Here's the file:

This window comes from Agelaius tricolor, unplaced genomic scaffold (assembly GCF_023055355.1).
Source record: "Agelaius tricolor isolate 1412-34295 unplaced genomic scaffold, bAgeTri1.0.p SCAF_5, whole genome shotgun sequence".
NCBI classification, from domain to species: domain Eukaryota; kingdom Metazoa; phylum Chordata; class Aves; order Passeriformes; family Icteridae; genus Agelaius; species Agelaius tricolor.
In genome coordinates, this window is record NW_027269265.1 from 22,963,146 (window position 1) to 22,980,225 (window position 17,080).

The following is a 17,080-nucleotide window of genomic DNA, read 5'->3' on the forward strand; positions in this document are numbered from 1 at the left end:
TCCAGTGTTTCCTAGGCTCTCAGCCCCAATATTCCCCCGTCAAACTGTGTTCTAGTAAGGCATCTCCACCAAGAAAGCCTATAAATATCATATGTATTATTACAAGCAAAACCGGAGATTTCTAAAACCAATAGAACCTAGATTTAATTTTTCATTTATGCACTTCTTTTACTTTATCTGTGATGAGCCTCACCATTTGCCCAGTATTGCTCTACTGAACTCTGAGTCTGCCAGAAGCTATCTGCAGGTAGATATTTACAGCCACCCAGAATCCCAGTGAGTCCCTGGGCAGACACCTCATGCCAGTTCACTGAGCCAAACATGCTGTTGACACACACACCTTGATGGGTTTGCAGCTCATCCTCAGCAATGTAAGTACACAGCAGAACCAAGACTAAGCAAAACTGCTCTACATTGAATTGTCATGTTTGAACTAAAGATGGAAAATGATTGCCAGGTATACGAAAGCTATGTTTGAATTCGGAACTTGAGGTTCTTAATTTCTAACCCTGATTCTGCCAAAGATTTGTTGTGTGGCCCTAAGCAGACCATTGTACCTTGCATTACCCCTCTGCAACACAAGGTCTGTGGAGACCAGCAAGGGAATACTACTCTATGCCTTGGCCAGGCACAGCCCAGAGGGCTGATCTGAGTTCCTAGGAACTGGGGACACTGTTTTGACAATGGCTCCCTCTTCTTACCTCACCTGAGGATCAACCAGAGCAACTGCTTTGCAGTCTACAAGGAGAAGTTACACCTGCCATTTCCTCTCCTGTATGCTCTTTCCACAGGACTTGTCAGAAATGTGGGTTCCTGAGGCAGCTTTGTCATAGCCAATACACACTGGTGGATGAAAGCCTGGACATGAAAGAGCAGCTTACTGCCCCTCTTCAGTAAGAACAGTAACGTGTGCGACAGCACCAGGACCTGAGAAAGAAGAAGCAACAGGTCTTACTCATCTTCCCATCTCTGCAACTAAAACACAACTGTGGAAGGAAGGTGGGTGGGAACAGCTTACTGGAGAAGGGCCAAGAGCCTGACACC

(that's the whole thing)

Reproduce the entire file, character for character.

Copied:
This window comes from Agelaius tricolor, unplaced genomic scaffold (assembly GCF_023055355.1).
Source record: "Agelaius tricolor isolate 1412-34295 unplaced genomic scaffold, bAgeTri1.0.p SCAF_5, whole genome shotgun sequence".
NCBI classification, from domain to species: domain Eukaryota; kingdom Metazoa; phylum Chordata; class Aves; order Passeriformes; family Icteridae; genus Agelaius; species Agelaius tricolor.
In genome coordinates, this window is record NW_027269265.1 from 22,963,146 (window position 1) to 22,980,225 (window position 17,080).

The following is a 17,080-nucleotide window of genomic DNA, read 5'->3' on the forward strand; positions in this document are numbered from 1 at the left end:
TCCAGTGTTTCCTAGGCTCTCAGCCCCAATATTCCCCCGTCAAACTGTGTTCTAGTAAGGCATCTCCACCAAGAAAGCCTATAAATATCATATGTATTATTACAAGCAAAACCGGAGATTTCTAAAACCAATAGAACCTAGATTTAATTTTTCATTTATGCACTTCTTTTACTTTATCTGTGATGAGCCTCACCATTTGCCCAGTATTGCTCTACTGAACTCTGAGTCTGCCAGAAGCTATCTGCAGGTAGATATTTACAGCCACCCAGAATCCCAGTGAGTCCCTGGGCAGACACCTCATGCCAGTTCACTGAGCCAAACATGCTGTTGACACACACACCTTGATGGGTTTGCAGCTCATCCTCAGCAATGTAAGTACACAGCAGAACCAAGACTAAGCAAAACTGCTCTACATTGAATTGTCATGTTTGAACTAAAGATGGAAAATGATTGCCAGGTATACGAAAGCTATGTTTGAATTCGGAACTTGAGGTTCTTAATTTCTAACCCTGATTCTGCCAAAGATTTGTTGTGTGGCCCTAAGCAGACCATTGTACCTTGCATTACCCCTCTGCAACACAAGGTCTGTGGAGACCAGCAAGGGAATACTACTCTATGCCTTGGCCAGGCACAGCCCAGAGGGCTGATCTGAGTTCCTAGGAACTGGGGACACTGTTTTGACAATGGCTCCCTCTTCTTACCTCACCTGAGGATCAACCAGAGCAACTGCTTTGCAGTCTACAAGGAGAAGTTACACCTGCCATTTCCTCTCCTGTATGCTCTTTCCACAGGACTTGTCAGAAATGTGGGTTCCTGAGGCAGCTTTGTCATAGCCAATACACACTGGTGGATGAAAGCCTGGACATGAAAGAGCAGCTTACTGCCCCTCTTCAGTAAGAACAGTAACGTGTGCGACAGCACCAGGACCTGAGAAAGAAGAAGCAACAGGTCTTACTCATCTTCCCATCTCTGCAACTAAAACACAACTGTGGAAGGAAGGTGGGTGGGAACAGCTTACTGGAGAAGGGCCAAGAGCCTGACACC